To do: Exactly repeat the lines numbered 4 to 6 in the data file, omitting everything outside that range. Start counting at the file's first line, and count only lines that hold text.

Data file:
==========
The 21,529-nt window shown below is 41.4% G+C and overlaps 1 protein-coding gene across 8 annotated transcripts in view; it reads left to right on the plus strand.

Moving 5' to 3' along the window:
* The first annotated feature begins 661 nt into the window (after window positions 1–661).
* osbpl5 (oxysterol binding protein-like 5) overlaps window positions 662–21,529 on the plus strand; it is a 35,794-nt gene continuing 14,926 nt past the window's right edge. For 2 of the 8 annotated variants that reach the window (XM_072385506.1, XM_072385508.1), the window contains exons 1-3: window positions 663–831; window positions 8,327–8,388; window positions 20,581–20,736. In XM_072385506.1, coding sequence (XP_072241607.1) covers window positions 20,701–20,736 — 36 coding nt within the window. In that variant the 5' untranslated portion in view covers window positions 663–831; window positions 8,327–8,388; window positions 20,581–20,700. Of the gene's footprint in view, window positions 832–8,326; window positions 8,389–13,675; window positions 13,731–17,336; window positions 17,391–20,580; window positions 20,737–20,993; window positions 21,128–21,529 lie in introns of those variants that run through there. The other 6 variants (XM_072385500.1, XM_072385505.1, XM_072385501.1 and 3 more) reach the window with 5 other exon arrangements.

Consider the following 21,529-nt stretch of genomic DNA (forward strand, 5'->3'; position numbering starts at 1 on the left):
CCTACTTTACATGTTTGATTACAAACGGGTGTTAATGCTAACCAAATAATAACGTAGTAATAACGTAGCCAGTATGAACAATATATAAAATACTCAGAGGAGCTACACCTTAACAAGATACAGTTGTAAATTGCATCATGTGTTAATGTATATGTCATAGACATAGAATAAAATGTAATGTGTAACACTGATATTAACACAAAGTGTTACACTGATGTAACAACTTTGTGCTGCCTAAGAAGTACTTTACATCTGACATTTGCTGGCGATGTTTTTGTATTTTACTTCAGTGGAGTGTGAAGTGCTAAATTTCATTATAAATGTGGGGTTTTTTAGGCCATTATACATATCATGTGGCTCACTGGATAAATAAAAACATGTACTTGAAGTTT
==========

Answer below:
* osbpl5 (oxysterol binding protein-like 5) overlaps window positions 662–21,529 on the plus strand; it is a 35,794-nt gene continuing 14,926 nt past the window's right edge. For 2 of the 8 annotated variants that reach the window (XM_072385506.1, XM_072385508.1), the window contains exons 1-3: window positions 663–831; window positions 8,327–8,388; window positions 20,581–20,736. In XM_072385506.1, coding sequence (XP_072241607.1) covers window positions 20,701–20,736 — 36 coding nt within the window. In that variant the 5' untranslated portion in view covers window positions 663–831; window positions 8,327–8,388; window positions 20,581–20,700. Of the gene's footprint in view, window positions 832–8,326; window positions 8,389–13,675; window positions 13,731–17,336; window positions 17,391–20,580; window positions 20,737–20,993; window positions 21,128–21,529 lie in introns of those variants that run through there. The other 6 variants (XM_072385500.1, XM_072385505.1, XM_072385501.1 and 3 more) reach the window with 5 other exon arrangements.

Consider the following 21,529-nt stretch of genomic DNA (forward strand, 5'->3'; position numbering starts at 1 on the left):
CCTACTTTACATGTTTGATTACAAACGGGTGTTAATGCTAACCAAATAATAACGTAGTAATAACGTAGCCAGTATGAACAATATATAAAATACTCAGAGGAGCTACACCTTAACAAGATACAGTTGTAAATTGCATCATGTGTTAATGTATATGTCATAGACATAGAATAAAATGTAATGTGTAACACTGATATTAACACAAAGTGTTACACTGATGTAACAACTTTGTGCTGCCTAAGAAGTACTTTACATCTGACATTTGCTGGCGATGTTTTTGTATTTTACTTCAGTGGAGTGTGAAGTGCTAAATTTCATTATAAATGTGGGGTTTTTTAGGCCATTATACATATCATGTGGCTCACTGGATAAATAAAAACATGTACTTGAAGTTT